Syrian father who lost twins to poison gas uprooted again

In this April 4, 2017 photo, Abdel Hamid Al-Yousef, holds his twin babies who were killed during a suspected chemical weapons attack, in Khan Sheikhoun in Idlib. (AP)
Updated 03 September 2019

Syrian father who lost twins to poison gas uprooted again

  • I want to send a message to Western countries to shoulder their responsibility and protect the lives of remaining civilians, says Abdel Hamid Al-Yousef

BEIRUT: When Abdel Hamid Al-Yousef lost his nine-month-old twins in the poison gas attack that hit the Syrian town of Khan Sheikhoun in April 2017, the world witnessed his heartbreak and grief in the video of him cradling their lifeless bodies in his arms, bidding them farewell in the chaotic aftermath of the attack.

Determined to continue with his life despite the pain, he has since remarried, and now has a one-year-old daughter who brings much needed joy to what remains of the family. But tragedy keeps chasing the 31-year-old former shopkeeper.

As Syria’s civil war edges toward a bloody end, many displaced persons like Al-Yousef fear that a Syrian regime win will bring little relief — or sense of closure.

Al-Yousef recently fled Khan Sheikhoun again, joining tens of thousands fleeing heavy airstrikes and bombardment as regime forces swept into the town, on the southern edge of the country’s last rebel stronghold in the province of Idlib. He now lives among thousands of other internally displaced Syrians in a settlement near the Turkish border, worried he will never be able to go back to the hometown he left behind.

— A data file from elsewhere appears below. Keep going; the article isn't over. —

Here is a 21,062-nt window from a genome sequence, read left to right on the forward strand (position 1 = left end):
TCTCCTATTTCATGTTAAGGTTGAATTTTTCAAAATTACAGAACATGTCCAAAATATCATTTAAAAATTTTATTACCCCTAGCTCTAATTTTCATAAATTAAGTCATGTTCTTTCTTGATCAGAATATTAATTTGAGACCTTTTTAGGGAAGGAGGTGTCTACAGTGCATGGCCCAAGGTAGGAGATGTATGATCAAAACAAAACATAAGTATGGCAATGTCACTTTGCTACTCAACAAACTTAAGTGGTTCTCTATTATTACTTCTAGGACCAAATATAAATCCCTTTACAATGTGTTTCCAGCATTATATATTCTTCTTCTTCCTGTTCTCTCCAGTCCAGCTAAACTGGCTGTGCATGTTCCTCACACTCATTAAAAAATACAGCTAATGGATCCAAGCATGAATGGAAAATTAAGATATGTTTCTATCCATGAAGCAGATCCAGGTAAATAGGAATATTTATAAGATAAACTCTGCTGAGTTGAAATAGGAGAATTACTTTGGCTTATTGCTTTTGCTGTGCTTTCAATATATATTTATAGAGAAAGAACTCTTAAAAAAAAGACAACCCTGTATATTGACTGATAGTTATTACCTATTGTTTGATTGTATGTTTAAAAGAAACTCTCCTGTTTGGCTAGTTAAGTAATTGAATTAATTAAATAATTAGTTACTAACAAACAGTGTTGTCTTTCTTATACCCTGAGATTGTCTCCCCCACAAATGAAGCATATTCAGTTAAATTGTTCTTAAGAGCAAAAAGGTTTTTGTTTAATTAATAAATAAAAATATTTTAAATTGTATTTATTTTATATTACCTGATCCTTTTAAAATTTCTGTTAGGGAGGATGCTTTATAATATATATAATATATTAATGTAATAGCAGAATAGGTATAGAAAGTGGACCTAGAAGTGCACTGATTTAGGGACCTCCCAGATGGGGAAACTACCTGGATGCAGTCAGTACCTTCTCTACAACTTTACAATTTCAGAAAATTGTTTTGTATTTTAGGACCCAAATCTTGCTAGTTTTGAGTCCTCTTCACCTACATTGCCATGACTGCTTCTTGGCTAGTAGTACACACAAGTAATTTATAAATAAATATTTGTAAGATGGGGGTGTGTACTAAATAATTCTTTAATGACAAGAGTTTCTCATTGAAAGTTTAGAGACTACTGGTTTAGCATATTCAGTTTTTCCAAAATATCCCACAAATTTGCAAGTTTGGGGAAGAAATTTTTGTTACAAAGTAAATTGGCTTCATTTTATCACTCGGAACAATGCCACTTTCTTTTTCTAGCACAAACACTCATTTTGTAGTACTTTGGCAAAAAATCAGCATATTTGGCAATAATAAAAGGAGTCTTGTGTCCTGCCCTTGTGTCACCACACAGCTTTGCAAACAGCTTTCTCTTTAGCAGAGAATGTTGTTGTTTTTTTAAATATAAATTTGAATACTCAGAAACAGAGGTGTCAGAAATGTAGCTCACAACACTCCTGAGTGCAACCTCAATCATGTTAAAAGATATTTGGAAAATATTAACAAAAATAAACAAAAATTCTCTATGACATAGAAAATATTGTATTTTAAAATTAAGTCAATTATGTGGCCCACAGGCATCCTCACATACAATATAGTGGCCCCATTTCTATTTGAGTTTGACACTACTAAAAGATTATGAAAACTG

“I buried the most important thing I have in my life there, my children and my siblings. I used to find some relief by visiting them twice a week at the grave,” he told The Associated Press in a recent interview. “I cannot do that anymore.”

Most of all, Al-Yousef fears the takeover by Assad’s forces of Khan Sheikhoun means that any leftover evidence from the April 2017 toxic gas attack will now be erased forever.

“The biggest fear now, after regime forces and the Russians and allied militiamen took over Khan Sheikhoun is that they will tamper with the evidence with regards to the chemical weapons attack and distort the facts,” he said.

The attack in opposition-held Khan Sheikhoun in the early morning of April 4, 2017 left residents gasping for breath and convulsing in the streets and overcrowded hospitals. Nearly 90 people were killed in the attack, one of the deadliest in years.

At the time, the US, Britain and France pointed a finger at the Syrian regime, saying their experts had found that nerve agents were used in the attack. Days later, the US fired 59 US Tomahawk missiles at the Shayrat Air Base in central Syria, saying the attack on Khan Sheikhoun was launched from the base. It marked the first Western airstrikes on targets of Assad’s regime since the start of the conflict in March 2011.

The Syrian regime and its Russian allies denied there was a chemical attack, while Syrian officials later said the air force bombed an opposition arsenal that had chemical weapons stored inside.

From his tent in the displaced settlement near the Turkish border called “Mokhayyam Al-Karamah,” Arabic for “Dignity Camp,” near the town of Atmeh, Al-Yousef recalls that fateful day when he lost his twins, Aya and Ahmed, his wife Dalal and 16 other relatives.

It is a story he has told dozens of times, about how Khan Sheikhoun residents woke up at half-past six in the morning to the sound of explosions. How people started running out of their homes and onto the street, trying to help each other. How he told his wife to take the twins to safety outside. The people he saw foaming at the mouth and nose.

He recalls how he ran to his brother’s house to find him and his family dead. His other brother and nephew, also dead. His niece who was around 13, also dead. He lost consciousness and woke up four hours later to be told that his twins and wife had died. They were among the 89 people who died from what experts have determined was an attack using sarin, an outlawed nerve toxin.